Many call centre jobs are outsourced offshore to locations such as India, the Philippines, China and Eastern Europe. The offshoring of call centre work and its potential to provide white-collar work for women workers may appear beneficial; yet, on closer inspection, it appears that benefits for women are questionable. According to the Global Call Centre Report relating experiences across 17 countries, international subcontractors are disproportionately located in India, South Africa, Canada and Brazil. These subcontractors typically provide less training and pay lower wages and employees have lower levels of job discretion, more intense monitoring and weaker collective representation.
Within the workplace, technology is used to automate work with many of the calls being low-level transactional enquiries, which are fairly repetitive, with short cycle times (between 30 and 180 seconds). This intense activity of call handling for overseas customers occurs during shifts of between 8-10 hours duration, six days a week (Taylor and Bain 2005).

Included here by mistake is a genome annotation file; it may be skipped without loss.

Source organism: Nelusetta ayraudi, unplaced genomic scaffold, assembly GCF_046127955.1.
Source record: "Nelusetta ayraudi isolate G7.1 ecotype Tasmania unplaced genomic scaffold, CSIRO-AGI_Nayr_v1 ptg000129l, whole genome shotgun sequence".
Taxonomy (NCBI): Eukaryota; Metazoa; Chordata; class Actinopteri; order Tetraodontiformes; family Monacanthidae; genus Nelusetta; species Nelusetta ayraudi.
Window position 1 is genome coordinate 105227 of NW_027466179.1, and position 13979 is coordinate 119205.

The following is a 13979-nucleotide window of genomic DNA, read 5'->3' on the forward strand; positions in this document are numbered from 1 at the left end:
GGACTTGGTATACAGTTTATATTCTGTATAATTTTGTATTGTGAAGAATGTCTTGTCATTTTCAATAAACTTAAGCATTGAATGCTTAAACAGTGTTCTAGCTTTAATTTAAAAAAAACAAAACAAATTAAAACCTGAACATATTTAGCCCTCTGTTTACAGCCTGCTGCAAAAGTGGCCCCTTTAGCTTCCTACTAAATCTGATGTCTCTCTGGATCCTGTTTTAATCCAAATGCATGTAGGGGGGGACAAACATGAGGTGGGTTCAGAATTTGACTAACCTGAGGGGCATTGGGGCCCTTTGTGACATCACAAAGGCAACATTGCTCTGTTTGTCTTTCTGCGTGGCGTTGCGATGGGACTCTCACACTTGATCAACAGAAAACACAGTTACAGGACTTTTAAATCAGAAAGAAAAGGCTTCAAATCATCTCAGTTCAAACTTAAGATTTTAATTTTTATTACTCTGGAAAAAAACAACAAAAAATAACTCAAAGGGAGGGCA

The combination of front-office (voice) work carried out mainly at night and back-office work later during the day enables firms to operate around the clock in offshored locations. For Indian workers one of the consequences of the 24-hour day is that they completely reverse their working lives to night time, leading a ‘double life’ and facing a number of tensions including health ailments and a separation from their family and the household. Yet the future growth of call centre workers in India will primarily be based on an increase of female employees (as NASSCOM and other reports suggest), despite working structures operating against those with familial responsibilities. Much of the ‘front-line work’ is seen as particularly well suited to women as managers and classify their social and emotional skills as non-threatening and trustworthy. These skills often go unrecognised and unacknowledged.